Once the record has been printed, then it is placed on the turntable, upon whose platter it spins and greets the stylus. This stylus transmits all of the fine detail and sensitive data from within the small and thin grooves into sound through the stereo system and speakers (or headphones if you are so inclined). Somehow the vinyl is printed in such a way that certain vibrations are transmitted through the stylus that can then be heard as music.
If this sounds particularly wild, it is because it indeed is. And yet, this used to be the common currency between music fans, the way that music enthusiasts enjoyed music at home and in clubs.
Of course, the various complications became too much and the vinyl record was superseded by other mediums, like the CD for instance. Yet, here we are still, judging the significance of this medium and asking once more, what are vinyls?
What is Polyvinyl Chloride?
This seminal and unavoidable material, polyvinyl chloride, is at its most simply produced through the combination of crude oil and chlorine, at the root of what are vinyls. Yes, the vinyl records that you know and love, or otherwise have come into contact with, are rather bad for the environment, crude for it in a very big way. Even the name itself is intense, no?
The name polyvinyl chloride might even feel somewhat familiar, even if you have not necessarily heard it in this guise before. A lot of plumbing and other things around the house (and elsewhere for that matter) are made with the very same material, though it is more often referred to as PVC. Sound familiar? I thought so.
In its original form, the chemical of polyvinyl chloride in its natural state is more or less completely clear, which, if you have paid attention to any Record Store Day releases in the last few years, makes for delightful opportunities for experimental color combinations.
If so, you will also have noticed that the most common color for vinyl records is still black. This will almost certainly be for financial reasons, to save record producers and pressers money throughout the process, this color likely being cheaper than most other alternatives.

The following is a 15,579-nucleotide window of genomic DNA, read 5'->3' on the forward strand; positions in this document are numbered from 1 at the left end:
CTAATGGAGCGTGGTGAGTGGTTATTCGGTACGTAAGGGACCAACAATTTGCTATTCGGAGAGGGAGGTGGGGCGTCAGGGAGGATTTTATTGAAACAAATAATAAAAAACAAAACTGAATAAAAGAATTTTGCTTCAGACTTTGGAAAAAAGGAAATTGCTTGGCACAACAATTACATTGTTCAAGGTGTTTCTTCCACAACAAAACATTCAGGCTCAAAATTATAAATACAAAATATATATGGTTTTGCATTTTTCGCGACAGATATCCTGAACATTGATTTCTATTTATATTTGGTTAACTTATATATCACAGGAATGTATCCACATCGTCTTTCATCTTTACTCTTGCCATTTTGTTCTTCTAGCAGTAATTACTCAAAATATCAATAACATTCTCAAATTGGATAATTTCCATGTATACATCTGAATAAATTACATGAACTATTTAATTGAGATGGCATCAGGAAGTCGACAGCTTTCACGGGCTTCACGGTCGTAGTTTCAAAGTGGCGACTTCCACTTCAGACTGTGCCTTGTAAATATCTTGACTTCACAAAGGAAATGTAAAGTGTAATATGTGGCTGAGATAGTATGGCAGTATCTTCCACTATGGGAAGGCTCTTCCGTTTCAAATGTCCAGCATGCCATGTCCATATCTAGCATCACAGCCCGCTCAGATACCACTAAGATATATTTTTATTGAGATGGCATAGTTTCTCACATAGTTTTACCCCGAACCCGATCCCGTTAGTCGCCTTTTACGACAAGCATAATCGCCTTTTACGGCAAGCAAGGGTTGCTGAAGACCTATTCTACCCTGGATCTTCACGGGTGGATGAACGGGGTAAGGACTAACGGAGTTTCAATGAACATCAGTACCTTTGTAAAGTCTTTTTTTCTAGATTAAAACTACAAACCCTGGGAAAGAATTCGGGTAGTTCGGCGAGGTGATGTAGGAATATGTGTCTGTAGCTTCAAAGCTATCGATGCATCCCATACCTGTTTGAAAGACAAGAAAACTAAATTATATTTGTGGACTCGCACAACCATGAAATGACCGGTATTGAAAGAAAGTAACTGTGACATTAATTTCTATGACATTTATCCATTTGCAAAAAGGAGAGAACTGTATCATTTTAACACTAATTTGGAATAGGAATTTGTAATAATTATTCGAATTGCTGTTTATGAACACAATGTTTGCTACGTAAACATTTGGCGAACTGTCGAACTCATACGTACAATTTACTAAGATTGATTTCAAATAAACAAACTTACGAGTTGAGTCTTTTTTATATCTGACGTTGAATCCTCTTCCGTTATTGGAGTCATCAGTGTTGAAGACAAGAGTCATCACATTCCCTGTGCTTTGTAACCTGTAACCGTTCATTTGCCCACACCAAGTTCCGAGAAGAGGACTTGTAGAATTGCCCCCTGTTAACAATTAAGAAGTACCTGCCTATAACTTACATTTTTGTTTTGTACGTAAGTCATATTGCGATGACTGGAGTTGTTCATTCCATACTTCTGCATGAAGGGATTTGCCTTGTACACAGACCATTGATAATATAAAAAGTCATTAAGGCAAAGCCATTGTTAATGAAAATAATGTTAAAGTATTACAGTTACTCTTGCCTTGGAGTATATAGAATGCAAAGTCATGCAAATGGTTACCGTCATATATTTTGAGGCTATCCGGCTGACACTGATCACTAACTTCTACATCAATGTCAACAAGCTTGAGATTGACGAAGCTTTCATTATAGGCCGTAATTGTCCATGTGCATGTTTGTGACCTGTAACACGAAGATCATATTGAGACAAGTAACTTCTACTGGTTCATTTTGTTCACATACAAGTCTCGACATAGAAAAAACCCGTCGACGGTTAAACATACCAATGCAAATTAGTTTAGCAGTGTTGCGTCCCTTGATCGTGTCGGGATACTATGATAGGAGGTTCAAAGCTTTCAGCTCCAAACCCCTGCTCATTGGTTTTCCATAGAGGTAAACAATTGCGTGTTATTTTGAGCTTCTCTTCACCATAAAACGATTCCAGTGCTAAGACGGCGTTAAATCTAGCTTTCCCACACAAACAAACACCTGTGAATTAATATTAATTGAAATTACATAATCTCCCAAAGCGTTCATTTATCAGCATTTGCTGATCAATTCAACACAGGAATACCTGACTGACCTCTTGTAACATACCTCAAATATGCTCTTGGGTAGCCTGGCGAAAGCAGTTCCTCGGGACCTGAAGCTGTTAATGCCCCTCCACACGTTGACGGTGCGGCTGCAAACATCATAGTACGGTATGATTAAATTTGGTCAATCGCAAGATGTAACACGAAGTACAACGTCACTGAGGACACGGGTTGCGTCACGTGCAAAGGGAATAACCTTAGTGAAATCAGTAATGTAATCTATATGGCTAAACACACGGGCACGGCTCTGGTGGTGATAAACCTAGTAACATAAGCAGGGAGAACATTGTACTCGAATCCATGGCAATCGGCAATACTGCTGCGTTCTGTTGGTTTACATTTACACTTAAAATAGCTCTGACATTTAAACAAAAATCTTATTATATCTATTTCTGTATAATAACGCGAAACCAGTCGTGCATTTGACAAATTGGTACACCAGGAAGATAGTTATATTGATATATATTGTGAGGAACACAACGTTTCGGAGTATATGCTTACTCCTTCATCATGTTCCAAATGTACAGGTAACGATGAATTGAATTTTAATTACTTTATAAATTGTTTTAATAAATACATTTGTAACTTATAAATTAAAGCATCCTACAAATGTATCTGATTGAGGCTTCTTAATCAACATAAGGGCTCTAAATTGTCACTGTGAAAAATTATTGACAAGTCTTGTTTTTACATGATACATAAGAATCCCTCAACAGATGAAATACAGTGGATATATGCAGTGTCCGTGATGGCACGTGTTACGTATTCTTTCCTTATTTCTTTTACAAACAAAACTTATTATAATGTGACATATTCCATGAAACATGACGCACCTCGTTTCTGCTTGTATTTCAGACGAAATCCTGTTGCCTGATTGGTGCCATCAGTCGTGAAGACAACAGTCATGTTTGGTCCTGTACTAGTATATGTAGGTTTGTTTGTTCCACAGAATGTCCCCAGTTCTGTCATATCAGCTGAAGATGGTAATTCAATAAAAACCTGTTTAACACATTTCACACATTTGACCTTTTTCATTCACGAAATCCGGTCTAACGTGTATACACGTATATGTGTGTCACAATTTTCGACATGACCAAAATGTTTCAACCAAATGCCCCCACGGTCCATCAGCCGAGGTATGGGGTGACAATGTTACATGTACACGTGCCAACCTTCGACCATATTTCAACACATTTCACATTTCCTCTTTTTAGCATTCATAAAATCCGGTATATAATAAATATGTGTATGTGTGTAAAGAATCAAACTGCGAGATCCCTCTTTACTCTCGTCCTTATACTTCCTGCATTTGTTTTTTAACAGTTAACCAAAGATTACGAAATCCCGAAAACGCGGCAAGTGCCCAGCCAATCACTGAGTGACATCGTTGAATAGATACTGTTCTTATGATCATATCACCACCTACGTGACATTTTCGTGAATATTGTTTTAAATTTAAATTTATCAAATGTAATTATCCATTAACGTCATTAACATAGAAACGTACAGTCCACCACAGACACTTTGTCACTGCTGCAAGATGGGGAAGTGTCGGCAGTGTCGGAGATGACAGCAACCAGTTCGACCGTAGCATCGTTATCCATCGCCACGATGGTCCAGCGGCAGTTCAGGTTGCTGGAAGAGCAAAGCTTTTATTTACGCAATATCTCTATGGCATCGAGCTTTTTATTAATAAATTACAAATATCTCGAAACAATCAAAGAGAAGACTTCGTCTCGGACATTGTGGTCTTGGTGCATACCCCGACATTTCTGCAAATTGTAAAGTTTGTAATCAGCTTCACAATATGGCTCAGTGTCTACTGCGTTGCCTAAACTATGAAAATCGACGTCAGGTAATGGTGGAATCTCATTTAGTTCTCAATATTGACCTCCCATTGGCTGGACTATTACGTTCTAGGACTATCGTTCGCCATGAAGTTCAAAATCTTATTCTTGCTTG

Still, there are almost infinite possibilities with regard to coloring, and you are likely to find these flying flags on releases past and present. It is rather common, in fact, for reissues of albums to feature colored discs remastered from original tapes, pressed onto a related color to the cover of the album. I recently picked up a reissue copy of Suicide’s debut self-titled record whose disc was the same red as the blood on the album cover itself. Nice!
This often makes for a great collectible experience, or can even be a way to abuse your fanbase just that bit more. The industrial hip-hop group Death
Grips, for example, are known for having a rather sado-masochistic relationship with their fanbase, even going so far as to print their records on clear vinyl, making it near impossible to play a specific song from the middle of the album, difficult as it is to see the grooves on such a record.
What Types of Records Are There?
While there are certainly many different types of records, coming in many different shapes, sizes, and colors, the answer to ‘what are vinyls’ often comes in two forms, with three answers each.
‘What are Vinyls?’ – Speed
The first point to mention is the fact that there are several speeds at which these vinyl records are typically played. These days these speeds tend to boil down to just two, though there are some turntables that give you the ability to fine-tune the speed at which a record is played, giving you far more possibilities than simply these two (33 1/3 rpm and 45 rpm).
A turntable spins, clearly, and this spinning is measured in speed as revolutions per minute. There are typically only two speeds like this, as elucidated above, though some more specialist and high range turntables offer the ability to play at 78 rpm, just as would have been popular at the dawn of the record industry.